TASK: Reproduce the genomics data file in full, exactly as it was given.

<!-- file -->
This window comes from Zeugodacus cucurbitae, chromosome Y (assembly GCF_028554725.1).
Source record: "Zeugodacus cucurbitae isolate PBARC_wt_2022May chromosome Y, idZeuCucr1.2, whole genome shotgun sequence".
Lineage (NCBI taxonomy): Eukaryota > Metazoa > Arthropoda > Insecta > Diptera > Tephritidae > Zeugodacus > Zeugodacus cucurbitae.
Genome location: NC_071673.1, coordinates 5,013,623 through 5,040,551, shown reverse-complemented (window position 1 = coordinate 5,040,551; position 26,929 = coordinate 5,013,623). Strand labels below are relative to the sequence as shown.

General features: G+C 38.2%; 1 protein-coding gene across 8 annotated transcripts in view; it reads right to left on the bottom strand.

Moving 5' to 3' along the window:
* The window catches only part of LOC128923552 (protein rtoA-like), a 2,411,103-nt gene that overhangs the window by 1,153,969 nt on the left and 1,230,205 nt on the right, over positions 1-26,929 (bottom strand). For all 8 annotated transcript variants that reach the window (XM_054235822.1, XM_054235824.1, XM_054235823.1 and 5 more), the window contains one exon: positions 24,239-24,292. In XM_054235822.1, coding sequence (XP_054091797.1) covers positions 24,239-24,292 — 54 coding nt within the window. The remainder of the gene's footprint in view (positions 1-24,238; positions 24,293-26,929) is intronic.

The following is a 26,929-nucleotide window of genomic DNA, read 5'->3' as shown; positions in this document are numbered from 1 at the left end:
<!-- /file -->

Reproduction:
This window comes from Zeugodacus cucurbitae, chromosome Y (assembly GCF_028554725.1).
Source record: "Zeugodacus cucurbitae isolate PBARC_wt_2022May chromosome Y, idZeuCucr1.2, whole genome shotgun sequence".
Lineage (NCBI taxonomy): Eukaryota > Metazoa > Arthropoda > Insecta > Diptera > Tephritidae > Zeugodacus > Zeugodacus cucurbitae.
Genome location: NC_071673.1, coordinates 5,013,623 through 5,040,551, shown reverse-complemented (window position 1 = coordinate 5,040,551; position 26,929 = coordinate 5,013,623). Strand labels below are relative to the sequence as shown.

General features: G+C 38.2%; 1 protein-coding gene across 8 annotated transcripts in view; it reads right to left on the bottom strand.

Moving 5' to 3' along the window:
* The window catches only part of LOC128923552 (protein rtoA-like), a 2,411,103-nt gene that overhangs the window by 1,153,969 nt on the left and 1,230,205 nt on the right, over positions 1-26,929 (bottom strand). For all 8 annotated transcript variants that reach the window (XM_054235822.1, XM_054235824.1, XM_054235823.1 and 5 more), the window contains one exon: positions 24,239-24,292. In XM_054235822.1, coding sequence (XP_054091797.1) covers positions 24,239-24,292 — 54 coding nt within the window. The remainder of the gene's footprint in view (positions 1-24,238; positions 24,293-26,929) is intronic.

The following is a 26,929-nucleotide window of genomic DNA, read 5'->3' as shown; positions in this document are numbered from 1 at the left end: